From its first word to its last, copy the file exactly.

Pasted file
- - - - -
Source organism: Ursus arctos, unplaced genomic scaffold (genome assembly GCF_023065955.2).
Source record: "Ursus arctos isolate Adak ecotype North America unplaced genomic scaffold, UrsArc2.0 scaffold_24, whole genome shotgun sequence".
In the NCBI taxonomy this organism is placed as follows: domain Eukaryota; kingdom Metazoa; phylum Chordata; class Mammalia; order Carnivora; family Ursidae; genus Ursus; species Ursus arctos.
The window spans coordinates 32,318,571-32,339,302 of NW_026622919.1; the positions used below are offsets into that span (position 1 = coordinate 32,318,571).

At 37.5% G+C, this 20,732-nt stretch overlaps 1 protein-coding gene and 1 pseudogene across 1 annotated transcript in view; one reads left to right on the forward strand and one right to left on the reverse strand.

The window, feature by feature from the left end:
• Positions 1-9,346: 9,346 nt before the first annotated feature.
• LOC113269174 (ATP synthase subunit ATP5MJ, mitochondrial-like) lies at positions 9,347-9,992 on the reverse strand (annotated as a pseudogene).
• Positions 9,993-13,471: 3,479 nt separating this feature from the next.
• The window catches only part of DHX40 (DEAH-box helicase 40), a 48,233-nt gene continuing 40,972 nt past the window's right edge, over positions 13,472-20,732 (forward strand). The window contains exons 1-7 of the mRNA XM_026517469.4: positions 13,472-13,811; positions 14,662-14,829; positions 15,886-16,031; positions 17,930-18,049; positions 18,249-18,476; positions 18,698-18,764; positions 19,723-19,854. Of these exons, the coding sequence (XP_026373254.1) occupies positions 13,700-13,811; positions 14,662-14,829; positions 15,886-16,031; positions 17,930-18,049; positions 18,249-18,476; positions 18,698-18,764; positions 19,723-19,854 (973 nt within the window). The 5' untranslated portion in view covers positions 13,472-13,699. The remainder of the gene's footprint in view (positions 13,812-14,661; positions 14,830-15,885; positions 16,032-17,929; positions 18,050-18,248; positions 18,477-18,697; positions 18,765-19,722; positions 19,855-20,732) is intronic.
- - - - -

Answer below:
Source organism: Ursus arctos, unplaced genomic scaffold (genome assembly GCF_023065955.2).
Source record: "Ursus arctos isolate Adak ecotype North America unplaced genomic scaffold, UrsArc2.0 scaffold_24, whole genome shotgun sequence".
In the NCBI taxonomy this organism is placed as follows: domain Eukaryota; kingdom Metazoa; phylum Chordata; class Mammalia; order Carnivora; family Ursidae; genus Ursus; species Ursus arctos.
The window spans coordinates 32,318,571-32,339,302 of NW_026622919.1; the positions used below are offsets into that span (position 1 = coordinate 32,318,571).

At 37.5% G+C, this 20,732-nt stretch overlaps 1 protein-coding gene and 1 pseudogene across 1 annotated transcript in view; one reads left to right on the forward strand and one right to left on the reverse strand.

The window, feature by feature from the left end:
• Positions 1-9,346: 9,346 nt before the first annotated feature.
• LOC113269174 (ATP synthase subunit ATP5MJ, mitochondrial-like) lies at positions 9,347-9,992 on the reverse strand (annotated as a pseudogene).
• Positions 9,993-13,471: 3,479 nt separating this feature from the next.
• The window catches only part of DHX40 (DEAH-box helicase 40), a 48,233-nt gene continuing 40,972 nt past the window's right edge, over positions 13,472-20,732 (forward strand). The window contains exons 1-7 of the mRNA XM_026517469.4: positions 13,472-13,811; positions 14,662-14,829; positions 15,886-16,031; positions 17,930-18,049; positions 18,249-18,476; positions 18,698-18,764; positions 19,723-19,854. Of these exons, the coding sequence (XP_026373254.1) occupies positions 13,700-13,811; positions 14,662-14,829; positions 15,886-16,031; positions 17,930-18,049; positions 18,249-18,476; positions 18,698-18,764; positions 19,723-19,854 (973 nt within the window). The 5' untranslated portion in view covers positions 13,472-13,699. The remainder of the gene's footprint in view (positions 13,812-14,661; positions 14,830-15,885; positions 16,032-17,929; positions 18,050-18,248; positions 18,477-18,697; positions 18,765-19,722; positions 19,855-20,732) is intronic.